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Recognise the Armenian Genocide

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We’ve drafted an email that you can send to your MP asking for their support for Armenian Genocide Recognition.

All you need to do is: 1. Enter your name, e-mail, postcode, and the first line of your address (your details will be automatically populated in the text of the email)

2. Click ‘LOOKUP MP‘ and you’ll see your MP’s contact details and a pre-prepared letter (your MPs details will be automatically populated in the text of the email)

3. Read the pre-prepared letter and edit it if you wish (optional)

4. Click ‘SEND‘ and the email will be sent straight to your MP

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Recognize the Armenian Genocide



Take Actions

1 - Call your MP

Call Script Hi, My name is [NAME] from [CITY] and I am calling to you as a resident of your constituency of Armenian descent to ask you to support Early Day Motion 37, calling for the UK Parliament to recognise the Armenian Genocide.

2 - Click here to send a pre-written tweet to your MP

Tweet Text

.{{mpTweeter}} as your constituent, I am asking you to support Early Day Motion 37, calling for the UK Parliament to recognise the #ArmenianGenocide

3 - Write to your MP

If your browser does not support this functionality, use the following email address and the text below. If you wish, feel free to customize the subject line and letter.

Here is the list of email addresses:

MP Email Address {{mpemail}}

Here is a sample subject line: Support Early Day Motion 37, calling for the UK Parliament to recognise the Armenian Genocide

Here is a sample letter:

Dear {{mpfname}} {{mplname}},

I am writing to you as a resident of your constituency of Armenian descent to ask you to support Early Day Motion 37, calling for the UK Parliament to recognise the Armenian Genocide.

This 106-year-old crime is no less relevant today than in 1915, with similar atrocities taking place against other ethnic minorities, including the Uyghurs in China. It is incumbent on the UK Parliament, known globally for upholding the principle of international rule of law and addressing crimes against humanity, to follow US President Biden in formally recognising the first genocide of the twentieth century.

The Armenian Genocide was the systematic mass murder and ethnic cleansing of an estimated 1.5 million ethnic Armenians from Anatolia and adjoining regions by the Ottoman Empire. There was widespread international recognition and condemnation of the events at the time. In 1915, Britain, France and Russia vowed that all members of the Ottoman government would be held personally liable for what was described, for the first time, as a ‘crime against humanity’ and similar commitments were made in the US. And yet, the search for justice for the Armenians continues. Raphael Lemkin, who coined the term ‘genocide’, argued for the murderous repression of racial groups to be defined as an international crime to prevent the repetition of the slaughter of Ottoman Armenians, which he saw happening under Nazi Germany against the Jews. Many of the elements Lemkin subsequently outlined in his 1944 book on genocide, which ultimately led to the 1948 UN Genocide Convention, were, he argued, present in the Ottoman Turk persecution of the Armenians. In the first case on interpreting the Convention, the US submitted to the International Court of Justice that “the Turkish massacres of Armenians were one of the outstanding examples of the crime of genocide”.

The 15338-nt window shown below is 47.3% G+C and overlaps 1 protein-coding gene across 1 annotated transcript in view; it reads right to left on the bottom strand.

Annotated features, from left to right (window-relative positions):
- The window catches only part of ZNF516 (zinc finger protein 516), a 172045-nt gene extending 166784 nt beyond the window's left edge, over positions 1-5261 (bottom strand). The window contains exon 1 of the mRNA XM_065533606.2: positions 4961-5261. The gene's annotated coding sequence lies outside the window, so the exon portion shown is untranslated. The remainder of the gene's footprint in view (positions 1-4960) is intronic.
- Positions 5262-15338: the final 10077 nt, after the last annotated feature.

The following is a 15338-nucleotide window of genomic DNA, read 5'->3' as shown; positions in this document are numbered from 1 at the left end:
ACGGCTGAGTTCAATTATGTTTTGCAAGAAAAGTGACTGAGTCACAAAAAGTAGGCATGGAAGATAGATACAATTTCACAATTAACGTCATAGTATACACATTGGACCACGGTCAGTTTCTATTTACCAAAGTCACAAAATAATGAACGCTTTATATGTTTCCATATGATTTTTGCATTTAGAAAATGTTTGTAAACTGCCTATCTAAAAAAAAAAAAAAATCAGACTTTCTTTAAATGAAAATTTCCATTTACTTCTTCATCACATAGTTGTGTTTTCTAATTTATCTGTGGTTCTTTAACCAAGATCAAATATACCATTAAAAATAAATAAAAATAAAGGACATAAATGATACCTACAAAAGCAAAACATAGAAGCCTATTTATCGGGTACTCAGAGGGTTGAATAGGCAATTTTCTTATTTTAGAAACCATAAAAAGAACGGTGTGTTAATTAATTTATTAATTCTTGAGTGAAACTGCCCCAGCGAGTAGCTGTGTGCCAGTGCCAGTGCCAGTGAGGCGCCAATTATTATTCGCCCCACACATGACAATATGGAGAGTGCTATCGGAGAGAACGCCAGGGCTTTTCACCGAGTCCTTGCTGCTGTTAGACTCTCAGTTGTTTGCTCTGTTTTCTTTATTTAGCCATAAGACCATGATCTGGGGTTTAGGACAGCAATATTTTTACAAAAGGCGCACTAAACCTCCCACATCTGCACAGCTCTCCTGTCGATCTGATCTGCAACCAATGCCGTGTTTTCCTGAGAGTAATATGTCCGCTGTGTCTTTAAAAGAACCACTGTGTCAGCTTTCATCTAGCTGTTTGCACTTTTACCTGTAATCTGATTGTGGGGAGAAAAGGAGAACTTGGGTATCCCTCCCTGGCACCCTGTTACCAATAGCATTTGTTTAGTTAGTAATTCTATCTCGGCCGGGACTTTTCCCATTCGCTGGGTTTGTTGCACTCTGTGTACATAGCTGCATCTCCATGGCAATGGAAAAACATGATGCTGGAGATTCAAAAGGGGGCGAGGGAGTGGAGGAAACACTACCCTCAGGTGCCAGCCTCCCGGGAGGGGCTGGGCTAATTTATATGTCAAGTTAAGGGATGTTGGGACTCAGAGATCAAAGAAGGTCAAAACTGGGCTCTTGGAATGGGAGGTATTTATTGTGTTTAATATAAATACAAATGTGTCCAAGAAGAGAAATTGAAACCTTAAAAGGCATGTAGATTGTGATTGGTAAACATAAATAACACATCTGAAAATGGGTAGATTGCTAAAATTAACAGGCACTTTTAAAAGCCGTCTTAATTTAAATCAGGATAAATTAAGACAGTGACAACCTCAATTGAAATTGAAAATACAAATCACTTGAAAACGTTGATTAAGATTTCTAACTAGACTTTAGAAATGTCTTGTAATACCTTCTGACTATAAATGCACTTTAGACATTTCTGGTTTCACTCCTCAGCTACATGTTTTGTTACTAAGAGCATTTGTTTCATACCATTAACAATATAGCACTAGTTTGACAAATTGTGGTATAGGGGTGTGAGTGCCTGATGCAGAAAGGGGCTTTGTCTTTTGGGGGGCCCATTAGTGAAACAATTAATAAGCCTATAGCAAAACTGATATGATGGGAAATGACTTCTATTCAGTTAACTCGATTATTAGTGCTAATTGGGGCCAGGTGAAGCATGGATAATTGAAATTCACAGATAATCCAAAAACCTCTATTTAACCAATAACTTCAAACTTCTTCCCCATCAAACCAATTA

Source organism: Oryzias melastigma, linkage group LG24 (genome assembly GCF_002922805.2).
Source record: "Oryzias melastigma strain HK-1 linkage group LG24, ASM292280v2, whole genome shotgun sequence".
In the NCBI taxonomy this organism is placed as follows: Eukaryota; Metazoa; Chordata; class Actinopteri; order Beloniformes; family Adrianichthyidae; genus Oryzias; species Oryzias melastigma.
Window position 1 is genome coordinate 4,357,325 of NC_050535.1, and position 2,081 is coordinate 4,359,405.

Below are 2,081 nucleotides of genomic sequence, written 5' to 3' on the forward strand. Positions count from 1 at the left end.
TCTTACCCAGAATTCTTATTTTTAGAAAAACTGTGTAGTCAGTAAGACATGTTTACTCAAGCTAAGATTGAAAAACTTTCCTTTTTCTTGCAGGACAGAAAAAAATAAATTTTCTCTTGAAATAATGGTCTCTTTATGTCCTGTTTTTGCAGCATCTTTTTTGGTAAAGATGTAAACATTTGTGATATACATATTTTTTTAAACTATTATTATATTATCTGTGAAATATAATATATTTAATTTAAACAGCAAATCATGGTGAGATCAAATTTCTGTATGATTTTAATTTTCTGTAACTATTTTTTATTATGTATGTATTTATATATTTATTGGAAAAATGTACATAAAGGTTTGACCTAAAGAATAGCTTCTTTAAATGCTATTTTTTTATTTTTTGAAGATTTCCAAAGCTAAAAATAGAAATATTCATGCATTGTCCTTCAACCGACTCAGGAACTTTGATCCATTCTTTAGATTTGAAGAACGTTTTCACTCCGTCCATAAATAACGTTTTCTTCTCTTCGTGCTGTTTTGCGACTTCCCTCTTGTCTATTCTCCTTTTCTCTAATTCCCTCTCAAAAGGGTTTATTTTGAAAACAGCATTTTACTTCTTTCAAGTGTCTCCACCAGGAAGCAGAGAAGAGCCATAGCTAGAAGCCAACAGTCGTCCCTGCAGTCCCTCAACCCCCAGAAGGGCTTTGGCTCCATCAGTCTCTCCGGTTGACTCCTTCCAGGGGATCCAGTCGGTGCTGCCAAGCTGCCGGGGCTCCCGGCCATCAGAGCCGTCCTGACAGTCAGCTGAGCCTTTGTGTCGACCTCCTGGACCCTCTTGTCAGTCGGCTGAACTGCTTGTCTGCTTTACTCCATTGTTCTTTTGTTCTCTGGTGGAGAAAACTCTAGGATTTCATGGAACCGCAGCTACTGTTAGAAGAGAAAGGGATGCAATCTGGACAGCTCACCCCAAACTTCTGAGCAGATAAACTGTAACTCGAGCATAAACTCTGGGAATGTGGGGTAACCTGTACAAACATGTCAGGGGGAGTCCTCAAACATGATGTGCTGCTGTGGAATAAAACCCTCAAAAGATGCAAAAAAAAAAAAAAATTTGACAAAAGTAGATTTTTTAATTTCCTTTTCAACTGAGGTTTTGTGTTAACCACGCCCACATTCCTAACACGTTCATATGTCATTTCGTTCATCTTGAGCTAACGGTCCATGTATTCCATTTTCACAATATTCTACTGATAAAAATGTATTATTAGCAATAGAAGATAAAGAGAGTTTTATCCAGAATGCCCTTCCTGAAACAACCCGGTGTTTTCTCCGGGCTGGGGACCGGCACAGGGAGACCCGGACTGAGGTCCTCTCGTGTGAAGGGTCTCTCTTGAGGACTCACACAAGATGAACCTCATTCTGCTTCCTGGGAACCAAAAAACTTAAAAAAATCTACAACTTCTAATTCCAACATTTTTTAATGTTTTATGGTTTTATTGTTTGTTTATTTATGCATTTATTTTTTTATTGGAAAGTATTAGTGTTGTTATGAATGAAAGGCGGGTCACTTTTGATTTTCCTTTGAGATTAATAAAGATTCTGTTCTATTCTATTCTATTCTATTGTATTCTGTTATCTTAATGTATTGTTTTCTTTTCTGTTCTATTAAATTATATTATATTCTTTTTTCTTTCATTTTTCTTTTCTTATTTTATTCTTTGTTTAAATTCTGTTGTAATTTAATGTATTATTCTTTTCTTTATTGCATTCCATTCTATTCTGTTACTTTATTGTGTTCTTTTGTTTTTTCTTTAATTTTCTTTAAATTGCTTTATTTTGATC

Britain is one of the few leading European countries that does not recognise the Genocide, contradicting the scholarly work of serious historians and evidence that can be found in British archives, such as the public and foreign office records. The UK Government and Parliament pride themselves on being upholders of global conscience. The House of Lords Committee on Soft Power and the UK’s Influence, for example, recognises and lauds the impact the right UK decisions can have worldwide, and the importance of upholding the rule of law. For the UK to maintain its position of denying the legal crime of the Armenian Genocide, against unequivocal evidence of its occurrence, is untenable and unconscionable when similar acts are being played out around the world.

In light of ongoing genocides in other parts of the world today and the continuing situation in the South Caucasus, the UK must stand up for the truth. Helping Turkey accept the reality of this crime is the first step towards righting these wrongs, seeking compensation for the descendants of those murdered, and ultimately normalising relations and achieving reconciliation with the Armenian community both inside Turkey and around the world.

Please help us by supporting EDM 37, for the \\\\\\\’Recognition of Armenian massacres as genocide\\\\\\\’, which can be seen at https://edm.parliament.uk/early-day-motion/58463.

Sincerely,